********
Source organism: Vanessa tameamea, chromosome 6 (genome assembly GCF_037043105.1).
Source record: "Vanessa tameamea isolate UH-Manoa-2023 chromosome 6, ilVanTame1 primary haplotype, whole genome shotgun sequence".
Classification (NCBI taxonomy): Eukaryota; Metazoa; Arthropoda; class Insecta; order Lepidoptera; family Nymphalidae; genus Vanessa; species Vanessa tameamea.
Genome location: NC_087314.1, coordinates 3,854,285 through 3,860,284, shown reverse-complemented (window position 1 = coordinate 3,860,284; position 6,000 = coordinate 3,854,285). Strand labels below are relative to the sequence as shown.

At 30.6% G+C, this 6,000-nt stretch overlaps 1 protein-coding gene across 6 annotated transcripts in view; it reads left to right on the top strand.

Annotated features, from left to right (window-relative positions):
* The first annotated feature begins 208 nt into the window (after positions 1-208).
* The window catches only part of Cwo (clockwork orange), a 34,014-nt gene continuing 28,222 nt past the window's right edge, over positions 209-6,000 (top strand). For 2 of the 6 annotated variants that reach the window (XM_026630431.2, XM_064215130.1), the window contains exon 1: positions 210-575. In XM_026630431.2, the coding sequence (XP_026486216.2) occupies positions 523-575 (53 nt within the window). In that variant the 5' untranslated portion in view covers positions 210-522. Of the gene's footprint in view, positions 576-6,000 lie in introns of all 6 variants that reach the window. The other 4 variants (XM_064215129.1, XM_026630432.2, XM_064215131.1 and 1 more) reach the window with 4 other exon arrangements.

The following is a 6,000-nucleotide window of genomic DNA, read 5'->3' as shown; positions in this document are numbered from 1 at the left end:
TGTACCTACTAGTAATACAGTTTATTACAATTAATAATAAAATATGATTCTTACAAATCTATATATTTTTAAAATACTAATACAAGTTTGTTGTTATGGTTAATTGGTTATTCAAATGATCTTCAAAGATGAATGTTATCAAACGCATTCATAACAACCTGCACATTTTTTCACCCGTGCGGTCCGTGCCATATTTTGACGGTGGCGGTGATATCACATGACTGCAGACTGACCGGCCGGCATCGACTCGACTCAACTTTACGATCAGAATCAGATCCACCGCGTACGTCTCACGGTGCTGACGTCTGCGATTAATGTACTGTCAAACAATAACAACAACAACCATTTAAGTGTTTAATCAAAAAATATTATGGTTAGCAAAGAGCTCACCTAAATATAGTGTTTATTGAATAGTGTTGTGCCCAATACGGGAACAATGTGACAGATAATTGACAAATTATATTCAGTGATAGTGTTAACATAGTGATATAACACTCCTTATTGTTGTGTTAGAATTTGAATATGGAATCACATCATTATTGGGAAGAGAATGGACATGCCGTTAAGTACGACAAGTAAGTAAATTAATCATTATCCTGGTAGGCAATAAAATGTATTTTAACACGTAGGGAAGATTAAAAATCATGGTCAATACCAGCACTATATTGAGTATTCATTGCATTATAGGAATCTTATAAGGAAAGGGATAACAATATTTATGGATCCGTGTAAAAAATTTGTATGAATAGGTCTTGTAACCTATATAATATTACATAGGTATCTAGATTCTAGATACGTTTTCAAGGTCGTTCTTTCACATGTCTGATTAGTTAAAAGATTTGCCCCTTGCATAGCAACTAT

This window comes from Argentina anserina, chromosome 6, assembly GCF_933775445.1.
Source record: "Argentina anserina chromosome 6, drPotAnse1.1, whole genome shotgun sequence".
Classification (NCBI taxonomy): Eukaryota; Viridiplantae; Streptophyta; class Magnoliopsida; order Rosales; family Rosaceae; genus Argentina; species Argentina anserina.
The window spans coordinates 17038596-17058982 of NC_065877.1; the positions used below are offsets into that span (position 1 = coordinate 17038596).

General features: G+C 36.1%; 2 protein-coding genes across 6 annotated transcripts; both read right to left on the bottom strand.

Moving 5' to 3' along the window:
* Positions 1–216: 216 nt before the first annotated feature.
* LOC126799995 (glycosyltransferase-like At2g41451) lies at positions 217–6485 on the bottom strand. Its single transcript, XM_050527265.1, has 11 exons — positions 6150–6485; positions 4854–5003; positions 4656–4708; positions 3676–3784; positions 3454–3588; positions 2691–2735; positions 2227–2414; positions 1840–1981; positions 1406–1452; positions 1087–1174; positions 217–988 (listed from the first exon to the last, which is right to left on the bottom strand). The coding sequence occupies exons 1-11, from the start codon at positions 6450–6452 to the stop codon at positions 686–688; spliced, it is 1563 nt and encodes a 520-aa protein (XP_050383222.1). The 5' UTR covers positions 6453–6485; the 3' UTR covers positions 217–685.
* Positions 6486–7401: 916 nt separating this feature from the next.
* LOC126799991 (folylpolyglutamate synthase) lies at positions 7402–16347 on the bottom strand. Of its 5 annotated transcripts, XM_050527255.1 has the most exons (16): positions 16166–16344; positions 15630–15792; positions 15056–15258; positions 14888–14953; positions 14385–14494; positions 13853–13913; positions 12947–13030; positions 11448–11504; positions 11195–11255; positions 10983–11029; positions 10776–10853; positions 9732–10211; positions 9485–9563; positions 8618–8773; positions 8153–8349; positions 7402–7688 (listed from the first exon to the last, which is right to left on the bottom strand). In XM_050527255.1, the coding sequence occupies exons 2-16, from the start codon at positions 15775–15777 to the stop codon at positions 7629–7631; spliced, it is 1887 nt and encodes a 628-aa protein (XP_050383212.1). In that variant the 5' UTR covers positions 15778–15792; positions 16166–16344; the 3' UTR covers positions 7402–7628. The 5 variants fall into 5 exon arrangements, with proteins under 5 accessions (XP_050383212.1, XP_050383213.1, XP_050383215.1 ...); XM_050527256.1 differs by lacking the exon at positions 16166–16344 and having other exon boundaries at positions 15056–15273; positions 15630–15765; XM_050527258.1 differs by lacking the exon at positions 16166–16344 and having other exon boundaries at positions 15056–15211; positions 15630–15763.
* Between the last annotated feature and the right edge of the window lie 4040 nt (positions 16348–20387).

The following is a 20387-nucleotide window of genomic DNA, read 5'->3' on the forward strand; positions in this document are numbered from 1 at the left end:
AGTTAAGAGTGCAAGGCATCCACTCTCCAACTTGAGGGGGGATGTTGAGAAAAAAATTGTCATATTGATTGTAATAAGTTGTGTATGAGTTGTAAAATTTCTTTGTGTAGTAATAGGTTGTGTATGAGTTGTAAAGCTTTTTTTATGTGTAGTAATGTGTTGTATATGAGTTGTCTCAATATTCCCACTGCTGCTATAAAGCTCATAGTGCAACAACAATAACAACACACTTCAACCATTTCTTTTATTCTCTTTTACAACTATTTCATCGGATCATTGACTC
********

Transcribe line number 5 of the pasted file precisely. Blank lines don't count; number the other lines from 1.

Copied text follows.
At 30.6% G+C, this 6,000-nt stretch overlaps 1 protein-coding gene across 6 annotated transcripts in view; it reads left to right on the top strand.